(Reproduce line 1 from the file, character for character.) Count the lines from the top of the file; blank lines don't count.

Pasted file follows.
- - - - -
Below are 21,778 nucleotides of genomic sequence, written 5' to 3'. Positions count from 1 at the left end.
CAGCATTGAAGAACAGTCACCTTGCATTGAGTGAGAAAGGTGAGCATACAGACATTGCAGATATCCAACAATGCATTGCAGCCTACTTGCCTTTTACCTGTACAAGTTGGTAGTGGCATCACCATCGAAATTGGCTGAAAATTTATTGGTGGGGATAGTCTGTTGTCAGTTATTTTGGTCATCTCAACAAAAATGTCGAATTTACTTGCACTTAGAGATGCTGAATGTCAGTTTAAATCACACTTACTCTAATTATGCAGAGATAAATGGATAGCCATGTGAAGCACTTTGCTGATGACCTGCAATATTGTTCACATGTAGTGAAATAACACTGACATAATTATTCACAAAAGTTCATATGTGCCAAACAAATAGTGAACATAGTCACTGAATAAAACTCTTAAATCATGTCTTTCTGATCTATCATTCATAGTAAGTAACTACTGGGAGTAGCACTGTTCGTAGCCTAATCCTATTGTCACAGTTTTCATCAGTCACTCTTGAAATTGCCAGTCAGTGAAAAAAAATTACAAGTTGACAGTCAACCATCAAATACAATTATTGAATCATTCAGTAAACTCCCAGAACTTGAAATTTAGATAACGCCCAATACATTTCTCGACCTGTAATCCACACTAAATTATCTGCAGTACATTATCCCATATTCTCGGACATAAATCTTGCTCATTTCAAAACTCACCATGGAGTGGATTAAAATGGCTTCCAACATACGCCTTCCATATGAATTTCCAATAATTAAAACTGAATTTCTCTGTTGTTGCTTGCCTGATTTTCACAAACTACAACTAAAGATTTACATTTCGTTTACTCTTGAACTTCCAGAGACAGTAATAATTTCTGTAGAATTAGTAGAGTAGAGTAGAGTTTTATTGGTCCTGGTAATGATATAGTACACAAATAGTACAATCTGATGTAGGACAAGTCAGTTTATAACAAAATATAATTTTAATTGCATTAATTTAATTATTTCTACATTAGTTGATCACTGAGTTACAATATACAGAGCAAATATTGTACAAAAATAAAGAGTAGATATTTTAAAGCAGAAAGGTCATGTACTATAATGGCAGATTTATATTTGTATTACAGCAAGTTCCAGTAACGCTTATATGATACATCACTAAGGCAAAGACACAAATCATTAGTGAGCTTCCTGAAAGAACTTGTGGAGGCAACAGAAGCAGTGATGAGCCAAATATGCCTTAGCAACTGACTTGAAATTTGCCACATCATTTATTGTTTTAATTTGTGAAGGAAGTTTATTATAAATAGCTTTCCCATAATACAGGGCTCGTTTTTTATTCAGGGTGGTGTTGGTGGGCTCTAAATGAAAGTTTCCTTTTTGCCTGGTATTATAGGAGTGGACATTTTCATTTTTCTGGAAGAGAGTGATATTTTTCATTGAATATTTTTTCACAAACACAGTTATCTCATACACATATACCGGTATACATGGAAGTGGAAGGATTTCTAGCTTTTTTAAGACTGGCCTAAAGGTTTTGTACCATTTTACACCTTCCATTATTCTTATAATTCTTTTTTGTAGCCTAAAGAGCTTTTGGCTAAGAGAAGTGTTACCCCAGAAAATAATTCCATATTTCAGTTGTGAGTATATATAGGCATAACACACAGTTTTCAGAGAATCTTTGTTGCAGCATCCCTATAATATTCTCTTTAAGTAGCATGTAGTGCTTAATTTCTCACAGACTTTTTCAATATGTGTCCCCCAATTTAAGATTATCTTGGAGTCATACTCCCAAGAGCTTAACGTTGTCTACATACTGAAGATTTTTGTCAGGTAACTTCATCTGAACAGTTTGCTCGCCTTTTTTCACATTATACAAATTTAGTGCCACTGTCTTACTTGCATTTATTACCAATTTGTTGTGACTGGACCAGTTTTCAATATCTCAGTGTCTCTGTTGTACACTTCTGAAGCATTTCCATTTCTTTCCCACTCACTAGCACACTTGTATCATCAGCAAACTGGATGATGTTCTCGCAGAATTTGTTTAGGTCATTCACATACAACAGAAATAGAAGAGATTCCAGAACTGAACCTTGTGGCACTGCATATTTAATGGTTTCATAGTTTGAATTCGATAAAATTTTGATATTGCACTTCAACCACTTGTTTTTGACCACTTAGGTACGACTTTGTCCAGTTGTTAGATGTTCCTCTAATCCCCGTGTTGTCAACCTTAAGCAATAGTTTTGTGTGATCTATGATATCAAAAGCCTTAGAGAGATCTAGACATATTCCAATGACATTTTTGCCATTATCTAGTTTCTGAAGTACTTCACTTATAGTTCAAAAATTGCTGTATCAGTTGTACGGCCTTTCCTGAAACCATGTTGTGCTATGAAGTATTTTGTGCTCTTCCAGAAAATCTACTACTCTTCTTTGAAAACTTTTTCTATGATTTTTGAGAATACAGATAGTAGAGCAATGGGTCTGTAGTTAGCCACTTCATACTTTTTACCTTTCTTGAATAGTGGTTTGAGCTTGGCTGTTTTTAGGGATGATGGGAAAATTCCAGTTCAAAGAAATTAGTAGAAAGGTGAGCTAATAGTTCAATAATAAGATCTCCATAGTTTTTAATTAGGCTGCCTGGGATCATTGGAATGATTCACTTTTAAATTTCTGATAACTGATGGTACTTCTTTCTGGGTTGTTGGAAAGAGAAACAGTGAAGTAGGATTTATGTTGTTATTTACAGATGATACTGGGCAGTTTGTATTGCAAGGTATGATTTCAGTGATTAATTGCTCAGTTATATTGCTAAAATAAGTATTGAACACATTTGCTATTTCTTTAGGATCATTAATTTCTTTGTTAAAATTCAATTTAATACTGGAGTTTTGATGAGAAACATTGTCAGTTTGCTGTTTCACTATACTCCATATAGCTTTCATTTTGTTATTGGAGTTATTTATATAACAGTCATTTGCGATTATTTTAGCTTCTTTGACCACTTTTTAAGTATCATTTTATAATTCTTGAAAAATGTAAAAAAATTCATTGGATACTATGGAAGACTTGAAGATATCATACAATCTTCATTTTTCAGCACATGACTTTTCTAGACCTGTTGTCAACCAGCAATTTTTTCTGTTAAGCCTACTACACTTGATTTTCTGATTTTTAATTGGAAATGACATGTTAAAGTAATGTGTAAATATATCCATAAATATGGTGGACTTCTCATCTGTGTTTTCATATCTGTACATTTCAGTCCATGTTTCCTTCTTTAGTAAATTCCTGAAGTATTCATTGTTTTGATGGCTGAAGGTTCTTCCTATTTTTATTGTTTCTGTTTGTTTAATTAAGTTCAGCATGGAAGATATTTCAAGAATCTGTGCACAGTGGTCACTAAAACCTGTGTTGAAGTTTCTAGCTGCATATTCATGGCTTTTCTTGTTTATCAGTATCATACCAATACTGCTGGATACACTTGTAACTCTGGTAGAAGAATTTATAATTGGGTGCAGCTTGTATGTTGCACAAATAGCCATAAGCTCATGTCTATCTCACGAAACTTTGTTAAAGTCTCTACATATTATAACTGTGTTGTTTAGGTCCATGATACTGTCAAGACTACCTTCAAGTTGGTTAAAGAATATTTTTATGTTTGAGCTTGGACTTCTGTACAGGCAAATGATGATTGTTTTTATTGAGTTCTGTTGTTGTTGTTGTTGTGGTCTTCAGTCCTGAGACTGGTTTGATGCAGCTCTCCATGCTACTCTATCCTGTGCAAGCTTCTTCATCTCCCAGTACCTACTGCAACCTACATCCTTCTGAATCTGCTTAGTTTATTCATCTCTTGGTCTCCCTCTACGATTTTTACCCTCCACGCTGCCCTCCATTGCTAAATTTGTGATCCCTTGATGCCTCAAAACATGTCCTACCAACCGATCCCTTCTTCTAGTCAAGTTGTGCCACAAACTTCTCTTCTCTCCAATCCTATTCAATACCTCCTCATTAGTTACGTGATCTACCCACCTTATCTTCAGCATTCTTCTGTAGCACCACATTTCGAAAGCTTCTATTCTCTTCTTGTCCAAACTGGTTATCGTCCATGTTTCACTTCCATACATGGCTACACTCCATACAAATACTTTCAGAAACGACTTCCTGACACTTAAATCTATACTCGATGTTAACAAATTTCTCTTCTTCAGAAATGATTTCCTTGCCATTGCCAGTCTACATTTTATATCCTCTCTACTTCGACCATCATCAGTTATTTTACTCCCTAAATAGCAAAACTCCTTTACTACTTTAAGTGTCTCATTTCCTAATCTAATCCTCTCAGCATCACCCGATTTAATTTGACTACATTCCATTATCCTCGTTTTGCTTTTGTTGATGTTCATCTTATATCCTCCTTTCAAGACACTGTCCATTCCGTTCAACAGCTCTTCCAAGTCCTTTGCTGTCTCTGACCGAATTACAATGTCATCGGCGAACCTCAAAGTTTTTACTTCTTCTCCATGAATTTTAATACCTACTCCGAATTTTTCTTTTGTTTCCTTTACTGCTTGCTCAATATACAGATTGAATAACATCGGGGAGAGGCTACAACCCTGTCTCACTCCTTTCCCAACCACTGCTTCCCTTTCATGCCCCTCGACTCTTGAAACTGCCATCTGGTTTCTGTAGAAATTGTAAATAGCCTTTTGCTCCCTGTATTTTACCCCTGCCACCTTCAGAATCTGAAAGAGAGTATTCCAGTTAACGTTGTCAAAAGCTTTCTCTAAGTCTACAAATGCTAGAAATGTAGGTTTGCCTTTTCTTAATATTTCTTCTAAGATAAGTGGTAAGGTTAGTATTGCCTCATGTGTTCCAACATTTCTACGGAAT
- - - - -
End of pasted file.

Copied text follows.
Below are 21,778 nucleotides of genomic sequence, written 5' to 3'. Positions count from 1 at the left end.